CIBC World Markets has cut its 2015 Canadian growth forecast to 1.4%. Weak commodity prices and slowing emerging market economies have not provided the expected lift.
“We’re slashing our 2015 growth forecast for Canada by more than a quarter point to only 1.4%, stung by a downside miss in Q1, and an end-of-quarter picture that depressed the Q2 outlook,” says Avery Shenfeld, chief economist with CIBC.
While he expects commodity prices to rebound this year, slowing global growth will keep them well below previous peaks. The new CIBC forecast has dropped global growth by nearly a half point to 2.9%, the softest since the recession. “That owes to a divergence between an improving developed world and a deterioration in emerging markets.”
“Political risks in Greece — and Spain later this year — won’t be enough to take the Eurozone off a clear recovery path, with lots of headroom for non-inflationary growth. But a downshifting in China and recessions in Russia and Brazil are contributing to a much less impressive overall pace.”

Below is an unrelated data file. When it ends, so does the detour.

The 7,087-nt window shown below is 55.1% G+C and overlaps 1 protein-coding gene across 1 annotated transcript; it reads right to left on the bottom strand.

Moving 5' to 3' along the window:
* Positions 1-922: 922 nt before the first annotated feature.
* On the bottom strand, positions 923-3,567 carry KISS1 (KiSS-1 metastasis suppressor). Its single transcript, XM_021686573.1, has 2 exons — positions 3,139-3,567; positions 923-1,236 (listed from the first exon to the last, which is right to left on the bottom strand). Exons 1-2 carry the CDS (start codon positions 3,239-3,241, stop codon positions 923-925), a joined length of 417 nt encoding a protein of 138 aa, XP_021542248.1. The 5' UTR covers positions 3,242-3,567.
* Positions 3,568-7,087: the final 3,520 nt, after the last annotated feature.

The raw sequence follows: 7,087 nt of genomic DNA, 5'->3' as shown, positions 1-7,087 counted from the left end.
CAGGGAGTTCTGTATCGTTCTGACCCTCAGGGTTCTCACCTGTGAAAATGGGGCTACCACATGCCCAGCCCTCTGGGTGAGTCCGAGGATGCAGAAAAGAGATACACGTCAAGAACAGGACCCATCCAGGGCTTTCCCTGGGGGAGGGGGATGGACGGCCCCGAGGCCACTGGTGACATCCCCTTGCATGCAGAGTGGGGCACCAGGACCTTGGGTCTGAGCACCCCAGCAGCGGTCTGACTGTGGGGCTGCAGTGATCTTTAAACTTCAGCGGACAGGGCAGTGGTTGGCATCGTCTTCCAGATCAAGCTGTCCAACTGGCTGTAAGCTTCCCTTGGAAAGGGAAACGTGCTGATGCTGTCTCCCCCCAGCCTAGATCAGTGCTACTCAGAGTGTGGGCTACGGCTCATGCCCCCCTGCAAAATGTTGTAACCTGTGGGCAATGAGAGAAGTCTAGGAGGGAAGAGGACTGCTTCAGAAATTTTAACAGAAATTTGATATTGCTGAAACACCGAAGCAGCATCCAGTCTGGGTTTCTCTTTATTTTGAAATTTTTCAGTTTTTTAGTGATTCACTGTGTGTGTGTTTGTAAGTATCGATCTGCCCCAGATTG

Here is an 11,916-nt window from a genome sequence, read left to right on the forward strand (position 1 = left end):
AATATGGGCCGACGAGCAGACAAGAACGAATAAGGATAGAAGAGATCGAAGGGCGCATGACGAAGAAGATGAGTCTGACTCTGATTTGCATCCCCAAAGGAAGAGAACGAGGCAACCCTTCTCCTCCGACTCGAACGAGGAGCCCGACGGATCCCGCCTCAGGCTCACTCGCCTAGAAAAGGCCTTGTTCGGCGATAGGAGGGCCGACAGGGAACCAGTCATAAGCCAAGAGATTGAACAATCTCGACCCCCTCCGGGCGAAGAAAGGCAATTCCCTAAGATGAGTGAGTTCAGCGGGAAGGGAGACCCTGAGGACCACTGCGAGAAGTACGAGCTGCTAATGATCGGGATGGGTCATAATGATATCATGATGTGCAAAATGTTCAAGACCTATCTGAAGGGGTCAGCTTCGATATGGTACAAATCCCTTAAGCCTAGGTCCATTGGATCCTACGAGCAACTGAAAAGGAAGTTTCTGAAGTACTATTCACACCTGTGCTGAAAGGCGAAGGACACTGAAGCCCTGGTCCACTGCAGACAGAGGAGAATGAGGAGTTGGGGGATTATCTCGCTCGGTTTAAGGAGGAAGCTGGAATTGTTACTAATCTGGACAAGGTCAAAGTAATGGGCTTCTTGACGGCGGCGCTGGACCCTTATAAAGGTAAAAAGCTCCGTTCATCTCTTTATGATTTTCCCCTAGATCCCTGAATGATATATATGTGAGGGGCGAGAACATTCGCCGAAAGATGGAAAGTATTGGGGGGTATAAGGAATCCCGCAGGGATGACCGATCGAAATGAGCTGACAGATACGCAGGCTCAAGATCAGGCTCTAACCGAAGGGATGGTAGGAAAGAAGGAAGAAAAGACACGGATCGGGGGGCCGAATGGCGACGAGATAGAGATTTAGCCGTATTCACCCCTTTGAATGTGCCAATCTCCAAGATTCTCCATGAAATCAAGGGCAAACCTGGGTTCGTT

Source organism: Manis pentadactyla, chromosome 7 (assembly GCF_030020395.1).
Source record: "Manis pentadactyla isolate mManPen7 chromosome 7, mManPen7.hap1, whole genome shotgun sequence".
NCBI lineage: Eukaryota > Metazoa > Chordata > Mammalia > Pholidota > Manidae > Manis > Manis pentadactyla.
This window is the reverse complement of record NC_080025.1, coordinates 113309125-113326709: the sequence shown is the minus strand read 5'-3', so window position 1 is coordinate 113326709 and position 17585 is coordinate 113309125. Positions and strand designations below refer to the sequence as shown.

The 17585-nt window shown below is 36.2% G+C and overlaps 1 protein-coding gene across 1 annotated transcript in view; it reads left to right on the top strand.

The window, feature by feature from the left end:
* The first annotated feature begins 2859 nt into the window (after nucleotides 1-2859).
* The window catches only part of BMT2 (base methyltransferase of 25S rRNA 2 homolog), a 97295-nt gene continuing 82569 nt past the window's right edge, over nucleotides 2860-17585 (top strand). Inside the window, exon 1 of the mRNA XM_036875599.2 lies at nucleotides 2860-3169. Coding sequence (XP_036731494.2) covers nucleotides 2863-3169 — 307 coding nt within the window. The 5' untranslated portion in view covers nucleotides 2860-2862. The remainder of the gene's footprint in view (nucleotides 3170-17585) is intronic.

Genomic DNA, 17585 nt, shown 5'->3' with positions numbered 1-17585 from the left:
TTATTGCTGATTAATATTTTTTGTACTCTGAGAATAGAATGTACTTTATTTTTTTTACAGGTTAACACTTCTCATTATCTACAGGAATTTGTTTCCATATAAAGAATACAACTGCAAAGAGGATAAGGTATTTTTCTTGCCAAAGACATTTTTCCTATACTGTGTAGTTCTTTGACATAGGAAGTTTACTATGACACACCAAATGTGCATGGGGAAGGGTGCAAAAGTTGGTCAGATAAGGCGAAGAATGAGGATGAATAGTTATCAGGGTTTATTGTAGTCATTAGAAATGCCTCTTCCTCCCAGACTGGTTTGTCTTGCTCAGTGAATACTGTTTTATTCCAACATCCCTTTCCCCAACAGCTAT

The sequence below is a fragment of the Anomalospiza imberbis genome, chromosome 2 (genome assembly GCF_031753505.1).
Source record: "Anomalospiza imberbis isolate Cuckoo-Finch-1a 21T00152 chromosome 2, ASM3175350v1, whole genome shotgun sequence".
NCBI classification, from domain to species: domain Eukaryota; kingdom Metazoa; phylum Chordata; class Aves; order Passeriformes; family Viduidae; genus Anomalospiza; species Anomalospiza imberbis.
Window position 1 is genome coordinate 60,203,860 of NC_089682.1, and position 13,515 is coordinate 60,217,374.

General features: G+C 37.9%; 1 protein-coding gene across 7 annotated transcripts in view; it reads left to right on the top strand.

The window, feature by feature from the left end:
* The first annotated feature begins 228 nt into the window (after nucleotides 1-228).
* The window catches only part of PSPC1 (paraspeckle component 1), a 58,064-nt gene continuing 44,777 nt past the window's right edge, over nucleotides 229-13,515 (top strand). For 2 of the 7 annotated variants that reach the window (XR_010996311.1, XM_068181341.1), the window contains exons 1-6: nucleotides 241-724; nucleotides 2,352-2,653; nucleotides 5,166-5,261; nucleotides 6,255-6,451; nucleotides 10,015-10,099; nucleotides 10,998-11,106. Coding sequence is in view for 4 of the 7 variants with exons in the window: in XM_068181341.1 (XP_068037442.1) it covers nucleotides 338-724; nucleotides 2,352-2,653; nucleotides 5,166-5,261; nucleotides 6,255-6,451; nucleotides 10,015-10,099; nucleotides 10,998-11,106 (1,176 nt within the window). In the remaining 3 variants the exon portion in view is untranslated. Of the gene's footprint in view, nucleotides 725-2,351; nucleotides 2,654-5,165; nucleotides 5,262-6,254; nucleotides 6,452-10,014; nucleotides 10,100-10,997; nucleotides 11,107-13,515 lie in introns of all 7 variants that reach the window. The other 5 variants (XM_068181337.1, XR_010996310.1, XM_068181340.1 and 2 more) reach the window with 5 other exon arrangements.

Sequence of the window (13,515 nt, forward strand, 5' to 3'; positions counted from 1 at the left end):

While he expects current stimulus efforts to boost growth in emerging market economies next year, secular forces, including slower trend growth in an aging west, will limit the bounce to 3.6% in 2016, well below the nearly 5% global growth pace seen in the five years leading up to the last recession.
CIBC’s outlook for America is more positive. “Unless America’s business leaders are totally out of touch, their brisk hiring points to solid demand growth ahead.” With much more pent-up demand in its less-indebted household sector, America will grow faster than Canada this year.
“Since Canada outpaced the U.S. during the recession and early recovery, divergence in growth has already generated a convergence in economic slack, necessitating a parallel convergence in short-term rates. The Fed will carry through on Yellen’s clear intention to hike rates this year. But a soft Q1, and tame core personal consumption expenditures, will see the Fed wait until September to pull the trigger, needing more assurance that growth has rebounded.
“Slower trend growth and reduced incentives for capital spending at any given interest rate will see central banks and bond markets settle at what, by historical standards, will still be unusually low yields. That’s just the next chapter in a story dating back to the 1980s, in which successive cycles have required lower average real interest rates to reach and stay at full employment.”